I’m interested in eating healthily, but at the same time I make an effort to avoid reading anything about it online, because most healthy eating posts make me ragey. So often health chat is nothing but thinly disguised weight loss chat (“I feel great: I’ve lost a stone already”) which I have no time for at all. And all those fad diets/eating trends that come and go, all with their own made up science. At the moment it still seems to be the whole 30/paleo. I’ve seen so many bloggers say they are doing a modified version of it, adding quinoa and oats, yoghurts and lentils and all manner of other healthy but ‘forbidden’ foods. So basically, taking all the ridiculousness out of it, and also making it really nothing like the original any more. Which is sensible obviously, but then why label it paleo, if not just because it’s the fashion?
Anyway, I did want to do something to improve my diet in the new year, because in the run up to Christmas I had gone a bit mad with eating all the sweets – it’s my weakness, I generally eat pretty well, but then have all this unnecessary sugar on top. In the past I’ve cut out sugar completely for a few weeks, but it never lasted, and once I started again, it wouldn’t take long before I was back to having biscuits at any opportunity – it’s so hard to resist when your desk is next to where the whole office puts their brought in treats.
I wanted to do something sustainable, focusing on positive choices, not cutting things out. Plus, being pregnant and all, it’s really not sensible to cut anything out, and it’s difficult enough without throwing a thing that needs lots of willpower. I decided to go for fruit and veg consumption as the most obvious positive choice. I always got my five a day anyway, so I knew that wouldn’t be a challenge. I originally thought about aiming for ten, but I thought that would maybe be a step too far, so went for eight portions a day instead. Which turned out to be just fine
I reached the target every day but one (when I managed 7), although most days I went over by quite a bit – up to 12 on quite a lot of days, and a record of 13. I recorded it most days on Instagram, if details are your thing (I’ll stop that now though, I just wanted to put it in a public place for accountability to change my habits). I’m hoping that a month of counting my portions has changed my habits to the point where I don’t have to count any more. We’ll see!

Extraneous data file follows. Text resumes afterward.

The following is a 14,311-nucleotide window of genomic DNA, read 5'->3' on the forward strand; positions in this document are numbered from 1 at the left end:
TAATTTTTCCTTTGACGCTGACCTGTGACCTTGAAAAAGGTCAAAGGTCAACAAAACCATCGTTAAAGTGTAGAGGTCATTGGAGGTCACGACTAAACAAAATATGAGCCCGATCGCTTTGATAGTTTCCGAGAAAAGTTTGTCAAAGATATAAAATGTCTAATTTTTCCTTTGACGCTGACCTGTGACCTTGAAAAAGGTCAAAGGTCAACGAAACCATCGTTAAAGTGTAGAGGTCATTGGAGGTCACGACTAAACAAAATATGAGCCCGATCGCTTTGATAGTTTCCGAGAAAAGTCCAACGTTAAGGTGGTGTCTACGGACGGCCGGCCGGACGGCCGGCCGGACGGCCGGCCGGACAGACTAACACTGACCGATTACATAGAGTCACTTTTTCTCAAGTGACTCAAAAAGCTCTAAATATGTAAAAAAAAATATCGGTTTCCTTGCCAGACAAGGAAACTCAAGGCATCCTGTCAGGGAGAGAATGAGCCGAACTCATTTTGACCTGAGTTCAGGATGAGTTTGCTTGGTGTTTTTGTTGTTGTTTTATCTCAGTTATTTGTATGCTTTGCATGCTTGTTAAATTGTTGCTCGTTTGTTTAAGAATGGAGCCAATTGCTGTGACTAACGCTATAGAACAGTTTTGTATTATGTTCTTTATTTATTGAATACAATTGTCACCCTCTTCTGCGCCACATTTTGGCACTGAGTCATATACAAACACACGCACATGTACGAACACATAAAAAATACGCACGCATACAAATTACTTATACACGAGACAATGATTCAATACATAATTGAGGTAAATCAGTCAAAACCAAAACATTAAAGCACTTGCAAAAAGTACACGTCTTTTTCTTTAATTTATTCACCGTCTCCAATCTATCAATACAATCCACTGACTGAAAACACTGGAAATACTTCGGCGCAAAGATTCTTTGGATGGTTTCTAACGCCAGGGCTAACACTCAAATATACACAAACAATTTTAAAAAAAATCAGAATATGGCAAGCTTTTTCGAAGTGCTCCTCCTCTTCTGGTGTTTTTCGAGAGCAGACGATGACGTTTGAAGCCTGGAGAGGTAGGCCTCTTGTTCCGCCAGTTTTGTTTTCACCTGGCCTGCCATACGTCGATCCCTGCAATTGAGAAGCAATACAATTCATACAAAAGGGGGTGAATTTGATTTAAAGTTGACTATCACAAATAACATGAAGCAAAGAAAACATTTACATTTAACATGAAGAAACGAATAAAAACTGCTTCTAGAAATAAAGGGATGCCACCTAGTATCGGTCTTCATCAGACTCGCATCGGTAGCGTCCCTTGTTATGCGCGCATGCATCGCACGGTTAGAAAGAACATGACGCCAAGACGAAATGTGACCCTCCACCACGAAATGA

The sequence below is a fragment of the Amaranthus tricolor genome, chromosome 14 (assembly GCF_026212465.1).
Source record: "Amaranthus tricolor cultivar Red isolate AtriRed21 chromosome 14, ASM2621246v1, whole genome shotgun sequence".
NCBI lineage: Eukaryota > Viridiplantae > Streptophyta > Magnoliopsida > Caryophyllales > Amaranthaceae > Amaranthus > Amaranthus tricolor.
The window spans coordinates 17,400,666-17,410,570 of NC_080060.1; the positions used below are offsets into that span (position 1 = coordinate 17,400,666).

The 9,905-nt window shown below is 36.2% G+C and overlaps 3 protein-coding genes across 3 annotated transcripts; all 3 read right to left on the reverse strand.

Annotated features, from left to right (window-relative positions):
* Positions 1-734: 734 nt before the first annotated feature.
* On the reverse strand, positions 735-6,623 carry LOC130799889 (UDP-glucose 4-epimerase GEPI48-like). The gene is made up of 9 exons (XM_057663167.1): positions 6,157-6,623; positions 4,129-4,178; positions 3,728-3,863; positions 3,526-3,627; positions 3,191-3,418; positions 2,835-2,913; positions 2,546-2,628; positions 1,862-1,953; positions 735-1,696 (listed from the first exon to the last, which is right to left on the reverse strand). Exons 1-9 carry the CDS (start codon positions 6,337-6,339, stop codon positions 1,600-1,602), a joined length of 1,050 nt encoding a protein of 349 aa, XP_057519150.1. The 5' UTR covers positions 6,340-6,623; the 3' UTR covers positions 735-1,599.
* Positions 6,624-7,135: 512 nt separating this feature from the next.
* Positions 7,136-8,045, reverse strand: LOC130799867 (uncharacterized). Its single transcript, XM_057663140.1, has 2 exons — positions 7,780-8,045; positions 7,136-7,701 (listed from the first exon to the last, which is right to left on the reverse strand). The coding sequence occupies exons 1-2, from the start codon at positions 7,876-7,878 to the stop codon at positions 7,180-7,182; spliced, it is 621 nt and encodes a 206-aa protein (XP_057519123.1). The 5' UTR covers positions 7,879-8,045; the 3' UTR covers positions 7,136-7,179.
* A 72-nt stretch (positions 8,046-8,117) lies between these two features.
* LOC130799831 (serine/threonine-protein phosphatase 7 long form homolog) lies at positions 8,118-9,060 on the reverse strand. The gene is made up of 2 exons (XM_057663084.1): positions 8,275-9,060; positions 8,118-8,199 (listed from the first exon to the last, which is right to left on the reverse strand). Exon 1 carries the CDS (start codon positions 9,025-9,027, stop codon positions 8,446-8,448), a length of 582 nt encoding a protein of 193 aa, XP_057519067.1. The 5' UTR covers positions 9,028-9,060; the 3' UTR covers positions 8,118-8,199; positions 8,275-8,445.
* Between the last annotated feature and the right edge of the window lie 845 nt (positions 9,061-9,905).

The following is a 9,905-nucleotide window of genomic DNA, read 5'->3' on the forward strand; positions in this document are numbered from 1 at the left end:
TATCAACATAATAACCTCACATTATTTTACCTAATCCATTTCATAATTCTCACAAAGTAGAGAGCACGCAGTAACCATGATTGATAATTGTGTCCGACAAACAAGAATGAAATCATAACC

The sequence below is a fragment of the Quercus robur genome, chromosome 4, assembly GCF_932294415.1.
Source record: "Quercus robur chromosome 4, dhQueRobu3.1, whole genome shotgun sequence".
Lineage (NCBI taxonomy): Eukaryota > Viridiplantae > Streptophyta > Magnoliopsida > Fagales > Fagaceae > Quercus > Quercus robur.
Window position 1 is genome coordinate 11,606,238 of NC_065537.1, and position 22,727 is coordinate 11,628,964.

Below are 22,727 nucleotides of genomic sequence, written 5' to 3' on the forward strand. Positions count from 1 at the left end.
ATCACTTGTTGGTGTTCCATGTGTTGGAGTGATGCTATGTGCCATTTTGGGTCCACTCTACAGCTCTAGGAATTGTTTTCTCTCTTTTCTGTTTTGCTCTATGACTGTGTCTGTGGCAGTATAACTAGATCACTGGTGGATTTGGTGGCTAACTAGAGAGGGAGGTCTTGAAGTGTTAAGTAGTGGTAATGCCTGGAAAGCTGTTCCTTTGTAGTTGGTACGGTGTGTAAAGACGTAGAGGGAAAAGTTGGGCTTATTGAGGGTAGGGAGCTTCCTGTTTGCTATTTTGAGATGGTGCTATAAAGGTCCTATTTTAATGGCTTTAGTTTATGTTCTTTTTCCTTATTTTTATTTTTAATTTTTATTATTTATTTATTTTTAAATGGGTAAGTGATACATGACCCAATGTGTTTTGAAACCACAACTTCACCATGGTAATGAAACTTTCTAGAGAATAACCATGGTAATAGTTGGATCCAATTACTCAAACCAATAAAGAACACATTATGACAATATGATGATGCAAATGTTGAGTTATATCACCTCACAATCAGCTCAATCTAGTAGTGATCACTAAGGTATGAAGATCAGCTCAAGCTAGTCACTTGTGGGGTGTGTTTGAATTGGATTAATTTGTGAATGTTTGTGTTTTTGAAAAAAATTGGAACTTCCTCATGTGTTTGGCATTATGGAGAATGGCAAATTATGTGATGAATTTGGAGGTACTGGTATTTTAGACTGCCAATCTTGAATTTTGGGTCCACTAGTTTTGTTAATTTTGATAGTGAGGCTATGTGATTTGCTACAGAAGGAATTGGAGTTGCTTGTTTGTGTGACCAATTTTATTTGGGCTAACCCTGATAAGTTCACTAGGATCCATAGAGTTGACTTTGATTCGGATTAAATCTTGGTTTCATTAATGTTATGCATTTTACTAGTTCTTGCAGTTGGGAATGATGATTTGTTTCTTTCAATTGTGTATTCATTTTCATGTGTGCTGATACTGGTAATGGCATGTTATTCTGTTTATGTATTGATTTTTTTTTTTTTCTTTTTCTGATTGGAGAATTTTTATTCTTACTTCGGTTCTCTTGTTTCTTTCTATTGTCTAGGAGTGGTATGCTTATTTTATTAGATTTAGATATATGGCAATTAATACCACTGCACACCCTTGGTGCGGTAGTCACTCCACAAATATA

The main change I made was around lunch, at work I would usually have had a sandwich (one portion if lucky) or oatcakes with cheese (zero), and at the weekend we would often have bagels (zero) or cheese toasties (maybe half a one, if we put in mushrooms). Instead I had salads or leftover from dinners. I also made an effort to always have enough fruit about for snacks – the problem before wasn’t usually that I didn’t want fruit, just that I didn’t have any. Apart from that I didn’t really change much, I usually have a fruit smoothie type thing with oats for breakfast anyway, so I made sure I had that every day, and we have something like pasta, potatoes or rice with veg for dinner. I did get Ottolenghi’s Plenty More for christmas, so there was a few new dishes, but mostly it was really just standard dinner fare, but making sure to put in loads of veg every night.
I didn’t at all try to restrict my consumption of sugars, and certainly not the starchy foods lots of diets try to cut out, so I didn’t. But I did find that I craved sugar less and didn’t have that mid afternoon lull where I just needed some to keep me going. As a result I was able to actually enjoy what I did have more, rather than wolfing it down.
I can’t really say anything about other benefits in terms of how I felt, because when you’re pregnant everything changes every two days anyway. I am having a pretty good second trimester so far, but then I felt good before I started ramping up the fruit and veg consumption, so who knows.
I think it could make a really big difference to people who have a lower starting level though, and it’s easy, and doesn’t funnel money into the hands of the diet industry, or some self-appointed expert, so worth giving it a shot?